Dark Skies vs. Dark Skies

March 1, 2012 Bryce Zabel

Our “Dark Skies” has established itself in the minds of a significant number of science fiction fans as a gripping piece of conspiracy drama set in the world of UFOs and abductions. It anchored NBC’s Saturday night “Thrillogy” concept in the 1996 season premiere and starred Eric Close (“Nashville”) and the late film character actor J.T. Walsh (“Sling Blade”). Its main title design won the Emmy award and its pilot screenplay received a Writers Guild nomination. The Syfy Channel aired the entire series multiple times. Since 2010 there’s been a Facebook page where thousands of fans from many different countries push Sony for a TV revival. […]

Bright Star (2009) -vs- Impromptu (1991)

January 26, 2010 Sherry Coben

Ah, consumption. That most romantic and cinematic of slow fades. Think Camille. Two wildly talented love objects with fatally bad lungs compete for this particular smackdown crown. It’s Frederic Chopin versus Bright Star John Keats in a death-baiting battle of ill-fated geniuses, fighting for every breath, playing fast and loose with history, and winning lovely lady hearts as they struggle for ours. I dare you to find two more gorgeous grandees, two saintlier objects of obsession in all filmdom. Go ahead. I’ll wait here.
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Beau’s Ten Best Films of the Past Ten Years

December 22, 2009 Beau DeMayo

The criteria I used is pretty simple: which films are not just good but really impacted the world of film? It’s relatively easy to make a film that entertains. And, in some ways, it’s even easier to make a film that does something “different” and “new.” But to make a film that both entertains and moves you, while advancing the art of filmmaking…that’s pretty hard. So let’s get this ball rolling as we reflect on a most eclectic period of film…
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“Galaxy Quest” Boldly Arrived Ten Years Ago!

December 20, 2009 Mark Sanchez

Galaxy Quest (1999) -vs- Spaceballs (1987)
Patrolling the Universe for Laughs
The Smackdown. While the newspapers and magazines are full of “Best Of” lists for the past ten years, let’s get specific. It was a decade ago that the great “Star Trek” send-up “Galaxy Quest” came to theaters on Christmas Day of 1999. This year we put the film into the Smackdown ring against another comedy send-up “Spaceballs” which took on the other great space franchise, “Star Wars.” While fan boys and girls alike will be debating “Star Wars” versus “Star Trek” for generations to come, maybe just maybe we can get a clear winner out of the comic dopplegangers. Here we go!
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X-Men (2000) -vs- X2: X-Men United (2003) -vs- X-Men: The Last Stand (2006)

May 2, 2009 Beau DeMayo

Bryan Singer’s X-Men took a little bit of Matrix and a whole lot of Marvel and jam-packed it all into an intense 90-minute film that was surprisingly more thriller than action film. This isn’t a surprise since Singer has always seemed most comfortable in thrillers, The Usual Suspects and Apt Pupil being the merits that earned him X-Men’s directorial helm. In X-Men, Logan, a.k.a. Wolverine, an amnesiac mutant with indestructible claws, is found by the X-Men, a group of highly-trained mutants who moonlight as teachers at a school for young mutants. The school’s headmaster, Charles Xavier, dreams of creating a world where human and mutants co-exist. Opposing Xavier and his X-Men is Magneto, Xavier’s former best friend and militant leader of the anti-human Brotherhood of Mutants. This is a movie made by its casting since the plot is rather slim and predictable. Watching Patrick Stewart and Ian McKellan wax philisophical as comic book versions of Martin Luther King Jr. and Malcolm X makes for a riveting thriller. Hugh Jackman as Wolverine was risky, but amazing, casting. The visual style and look of X-Men is something to appreciate, as Singer and his production design crew throw away blind fidelity to comic book gratuity and instead adapt the comic to our real world. Gone is yellow spandex, bright purple/red costumes, eight-foot tall mutants, and Gucci-wearing shapeshifters. Everything is understated, making the film’s themes of prejudice and alienation all the more real for a modern audience.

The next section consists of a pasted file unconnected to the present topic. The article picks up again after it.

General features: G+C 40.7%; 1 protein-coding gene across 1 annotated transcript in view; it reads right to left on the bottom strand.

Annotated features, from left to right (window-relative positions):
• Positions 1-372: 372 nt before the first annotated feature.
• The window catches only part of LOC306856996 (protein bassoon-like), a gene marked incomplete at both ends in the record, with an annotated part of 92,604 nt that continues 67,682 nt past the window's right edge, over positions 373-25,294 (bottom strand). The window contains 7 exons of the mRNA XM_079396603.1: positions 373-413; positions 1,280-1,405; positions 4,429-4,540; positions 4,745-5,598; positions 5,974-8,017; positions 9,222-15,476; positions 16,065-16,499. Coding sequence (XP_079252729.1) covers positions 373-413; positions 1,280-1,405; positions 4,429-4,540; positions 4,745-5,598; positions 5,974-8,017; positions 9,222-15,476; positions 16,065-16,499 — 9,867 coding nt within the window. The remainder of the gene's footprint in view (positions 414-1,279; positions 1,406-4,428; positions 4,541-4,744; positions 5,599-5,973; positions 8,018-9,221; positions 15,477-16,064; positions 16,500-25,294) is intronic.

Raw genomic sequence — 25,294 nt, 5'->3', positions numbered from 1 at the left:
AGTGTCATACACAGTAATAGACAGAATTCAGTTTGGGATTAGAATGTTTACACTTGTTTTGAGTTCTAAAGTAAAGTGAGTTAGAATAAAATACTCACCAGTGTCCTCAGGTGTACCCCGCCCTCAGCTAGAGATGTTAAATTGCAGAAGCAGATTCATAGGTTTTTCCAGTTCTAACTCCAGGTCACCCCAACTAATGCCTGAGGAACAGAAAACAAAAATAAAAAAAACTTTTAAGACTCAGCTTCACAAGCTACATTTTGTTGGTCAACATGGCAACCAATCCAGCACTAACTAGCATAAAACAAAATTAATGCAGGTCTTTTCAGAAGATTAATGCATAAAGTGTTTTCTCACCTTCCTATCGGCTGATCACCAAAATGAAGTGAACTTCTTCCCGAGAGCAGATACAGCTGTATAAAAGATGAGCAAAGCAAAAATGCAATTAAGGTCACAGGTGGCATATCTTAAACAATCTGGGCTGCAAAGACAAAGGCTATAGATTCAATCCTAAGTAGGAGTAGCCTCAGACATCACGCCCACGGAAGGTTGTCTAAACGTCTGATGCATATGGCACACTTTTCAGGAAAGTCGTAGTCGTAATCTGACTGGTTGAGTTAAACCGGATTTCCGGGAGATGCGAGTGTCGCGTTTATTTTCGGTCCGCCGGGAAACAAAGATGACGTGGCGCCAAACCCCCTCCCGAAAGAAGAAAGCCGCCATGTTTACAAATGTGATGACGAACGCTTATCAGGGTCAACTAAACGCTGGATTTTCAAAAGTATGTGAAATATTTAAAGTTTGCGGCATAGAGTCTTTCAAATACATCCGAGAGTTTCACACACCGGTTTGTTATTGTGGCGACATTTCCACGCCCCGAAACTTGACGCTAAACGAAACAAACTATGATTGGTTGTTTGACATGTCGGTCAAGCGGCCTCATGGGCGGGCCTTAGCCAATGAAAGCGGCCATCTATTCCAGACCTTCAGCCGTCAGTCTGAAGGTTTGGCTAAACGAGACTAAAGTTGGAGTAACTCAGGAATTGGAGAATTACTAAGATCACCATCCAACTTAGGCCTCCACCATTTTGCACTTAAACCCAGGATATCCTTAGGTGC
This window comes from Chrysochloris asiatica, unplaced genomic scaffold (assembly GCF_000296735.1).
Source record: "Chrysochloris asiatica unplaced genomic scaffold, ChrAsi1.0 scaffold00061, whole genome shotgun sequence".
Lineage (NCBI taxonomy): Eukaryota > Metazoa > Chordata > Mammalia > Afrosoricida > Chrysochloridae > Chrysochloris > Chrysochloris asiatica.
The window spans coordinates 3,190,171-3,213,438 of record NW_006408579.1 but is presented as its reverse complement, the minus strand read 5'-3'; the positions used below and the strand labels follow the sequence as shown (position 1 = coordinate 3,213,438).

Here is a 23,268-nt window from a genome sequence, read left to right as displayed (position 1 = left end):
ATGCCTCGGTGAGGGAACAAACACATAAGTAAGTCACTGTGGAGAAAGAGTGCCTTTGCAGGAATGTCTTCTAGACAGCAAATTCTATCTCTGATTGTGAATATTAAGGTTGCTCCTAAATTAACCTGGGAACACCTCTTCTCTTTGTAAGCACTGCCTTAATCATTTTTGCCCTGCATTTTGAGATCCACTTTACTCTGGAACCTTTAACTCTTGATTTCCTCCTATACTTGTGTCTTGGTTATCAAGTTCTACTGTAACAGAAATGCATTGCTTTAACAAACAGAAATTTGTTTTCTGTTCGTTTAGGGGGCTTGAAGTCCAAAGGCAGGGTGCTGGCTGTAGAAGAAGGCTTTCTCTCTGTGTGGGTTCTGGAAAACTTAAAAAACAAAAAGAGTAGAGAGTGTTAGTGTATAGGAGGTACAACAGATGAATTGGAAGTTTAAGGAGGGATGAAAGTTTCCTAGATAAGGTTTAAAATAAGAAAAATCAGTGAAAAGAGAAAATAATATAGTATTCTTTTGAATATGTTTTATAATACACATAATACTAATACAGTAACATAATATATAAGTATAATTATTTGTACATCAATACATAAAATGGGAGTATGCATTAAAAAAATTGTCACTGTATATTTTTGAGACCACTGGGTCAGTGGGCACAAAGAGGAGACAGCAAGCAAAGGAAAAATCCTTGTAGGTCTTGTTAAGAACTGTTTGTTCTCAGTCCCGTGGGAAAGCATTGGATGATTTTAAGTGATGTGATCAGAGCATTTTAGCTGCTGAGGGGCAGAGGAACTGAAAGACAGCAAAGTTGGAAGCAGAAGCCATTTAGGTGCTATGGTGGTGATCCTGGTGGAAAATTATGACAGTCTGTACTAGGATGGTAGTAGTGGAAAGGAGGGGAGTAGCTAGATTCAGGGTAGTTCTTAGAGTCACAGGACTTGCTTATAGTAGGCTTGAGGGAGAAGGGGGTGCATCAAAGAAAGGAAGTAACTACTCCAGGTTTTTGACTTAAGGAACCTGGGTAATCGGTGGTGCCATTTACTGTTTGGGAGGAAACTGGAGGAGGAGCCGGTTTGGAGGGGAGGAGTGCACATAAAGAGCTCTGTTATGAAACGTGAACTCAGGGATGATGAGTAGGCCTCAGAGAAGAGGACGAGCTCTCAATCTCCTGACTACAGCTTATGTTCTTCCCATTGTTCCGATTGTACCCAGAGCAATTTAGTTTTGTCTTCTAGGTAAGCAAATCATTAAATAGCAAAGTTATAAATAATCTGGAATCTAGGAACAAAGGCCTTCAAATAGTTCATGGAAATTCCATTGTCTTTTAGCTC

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The Assassination of Jesse James by the Coward Robert Ford (2007) -vs- The Long Riders (1980)

March 20, 2009 Jay Amicarella

The saga of the real-life James Boys, their friends, the Youngers, Millers, and (hiss) the Fords has been a Hollywood staple for almost a century, and for every film, there has been a different interpretation of the legendary Missouri outlaw. Jesse has been depicted in wildly differing films as outgoing, stoic, easygoing, stern, voluble, and taciturn. “The Assassination of Jesse James by the Coward Robert Ford” dares to suggest that the man that newspapers of the day compared to Robin Hood was no more than a vicious thug, who may have been going mad from the stresses of being hunted 24/7.
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